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U.S. snowboarders allege sexual abuse by coach, lack of oversight

Three U.S. snowboarders claim that complaints about their former coach went ignored by the USOPC and the sport's national governing body. (Eugene Hoshiko/AP)
3 min

Three former members of the U.S. snowboard team said in a lawsuit that former coach Peter Foley and the governing bodies U.S. Ski and Snowboard and the U.S. Olympic and Paralympic Committee enabled nearly 20 years of sexual abuse and harassment from Foley.

In the suit, filed Thursday in the U.S. District Court of Southern California, former snowboarders Rosey Fletcher, Callan Chythlook-Sifsof and Erin O’Malley said Foley “exploited his relationship with athletes and subordinate personnel to coerce sexual acts through force, manipulation, emotional abuse, intimidation, and retaliation.”

They claim that complaints about Foley made to the USOPC and the sport’s federation were ignored.

“It’s a lack of oversight, but it’s also a permission given by” USSS and the USOPC, said Kenya Davis, one of the attorneys representing the snowboarders. “Once people were aware of his actions, they didn’t put any protections in place.”

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USSS cut ties with Foley last March following an investigation into allegations of misconduct. SafeSport is also investigating charges of abuse.

Foley’s attorney, Howard Jacobs, did not reply to requests to comment.

Fletcher, a three-time Olympian, said in the suit that Foley once penetrated her with his fingers when she was 19 and another time kissed her without permission following a race. She said she did not believe she could tell him to stop, fearing he would retaliate, possibly costing her competitive opportunities.

Chythlook-Sifsof, a 2010 Olympian, made the first public allegations against Foley in an Instagram post early last year. In the lawsuit, she said Foley made sexually explicit comments to her when she was still in her early teens and did nothing when male teammates engaged in lewd and abusive behavior.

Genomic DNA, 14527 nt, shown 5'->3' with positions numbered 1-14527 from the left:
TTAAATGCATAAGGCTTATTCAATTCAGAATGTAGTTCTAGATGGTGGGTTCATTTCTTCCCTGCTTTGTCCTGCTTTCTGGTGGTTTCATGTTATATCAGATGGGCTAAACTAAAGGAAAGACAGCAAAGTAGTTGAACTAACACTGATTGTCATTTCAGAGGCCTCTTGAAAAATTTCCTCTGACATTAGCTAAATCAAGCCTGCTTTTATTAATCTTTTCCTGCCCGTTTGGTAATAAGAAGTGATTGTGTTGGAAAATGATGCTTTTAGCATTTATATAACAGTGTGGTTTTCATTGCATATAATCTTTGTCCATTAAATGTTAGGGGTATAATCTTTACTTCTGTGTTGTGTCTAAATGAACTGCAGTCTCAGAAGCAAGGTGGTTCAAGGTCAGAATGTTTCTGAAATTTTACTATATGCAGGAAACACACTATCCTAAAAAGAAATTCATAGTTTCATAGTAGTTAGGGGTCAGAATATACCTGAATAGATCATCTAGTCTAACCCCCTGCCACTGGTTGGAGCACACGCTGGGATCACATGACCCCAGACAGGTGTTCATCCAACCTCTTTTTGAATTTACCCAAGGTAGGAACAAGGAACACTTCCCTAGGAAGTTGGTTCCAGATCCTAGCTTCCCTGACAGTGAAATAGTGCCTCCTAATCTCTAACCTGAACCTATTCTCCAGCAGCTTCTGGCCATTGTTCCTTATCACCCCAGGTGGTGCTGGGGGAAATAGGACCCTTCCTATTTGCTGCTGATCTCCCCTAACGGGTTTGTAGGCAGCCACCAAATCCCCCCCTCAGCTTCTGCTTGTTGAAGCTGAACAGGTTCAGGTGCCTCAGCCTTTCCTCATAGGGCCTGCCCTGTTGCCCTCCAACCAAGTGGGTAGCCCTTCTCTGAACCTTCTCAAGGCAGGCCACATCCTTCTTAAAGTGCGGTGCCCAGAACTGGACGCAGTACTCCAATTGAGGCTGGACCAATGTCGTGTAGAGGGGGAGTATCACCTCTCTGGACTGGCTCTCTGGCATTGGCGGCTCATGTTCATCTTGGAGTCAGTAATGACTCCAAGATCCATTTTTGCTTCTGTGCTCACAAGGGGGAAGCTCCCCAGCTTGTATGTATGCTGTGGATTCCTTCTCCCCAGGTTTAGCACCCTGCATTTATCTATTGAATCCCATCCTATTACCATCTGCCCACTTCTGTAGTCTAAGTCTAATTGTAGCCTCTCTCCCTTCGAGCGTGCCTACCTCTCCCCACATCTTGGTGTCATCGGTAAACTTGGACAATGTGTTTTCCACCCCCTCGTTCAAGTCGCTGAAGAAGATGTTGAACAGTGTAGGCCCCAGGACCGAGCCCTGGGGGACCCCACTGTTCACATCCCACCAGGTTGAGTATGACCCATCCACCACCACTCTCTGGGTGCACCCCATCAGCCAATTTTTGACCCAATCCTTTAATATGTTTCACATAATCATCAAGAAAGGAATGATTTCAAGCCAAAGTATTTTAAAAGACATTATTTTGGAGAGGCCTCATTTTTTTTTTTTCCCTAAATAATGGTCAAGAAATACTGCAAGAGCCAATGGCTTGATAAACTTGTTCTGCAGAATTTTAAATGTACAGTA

O’Malley alleged that Foley pressed her against the back of an elevator, groped her and began kissing her against her consent. She said he also made repeated comments about her weight until she developed an eating disorder that affected her career.

“There is a concerted effort [from Foley]; the pattern is the same,” Davis said. “What’s the weapon here? There’s no knife. There’s no gun. It’s the power and the coercion of a coach.”

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A former USSS staff member, Lindsey Nikola, also filed a lawsuit alleging that Foley sexually assaulted and harassed her. While her suit named the USSS and Foley, it did not include the USOPC.

The lawsuits first were reported by the Los Angeles Times.

In a statement, the USOPC said: “While we haven’t yet received the complaint and can’t comment on any specific details at this time, we take every allegation of abuse very seriously. The USOPC is committed to ensuring the safety and well-being of Team USA athletes, and we are taking every step to identify, report, and eliminate abuse in our community.”

The USSS said in its own statement that the federation “immediately reported” allegations against Foley when they were brought to USSS officials last February.

Like the USOPC, the USSS’s statement said it has not been served the lawsuit and that it did not have a comment beyond saying the federation “is and will remain an organization that prioritizes safety, health and well-being of its athletes and staff.”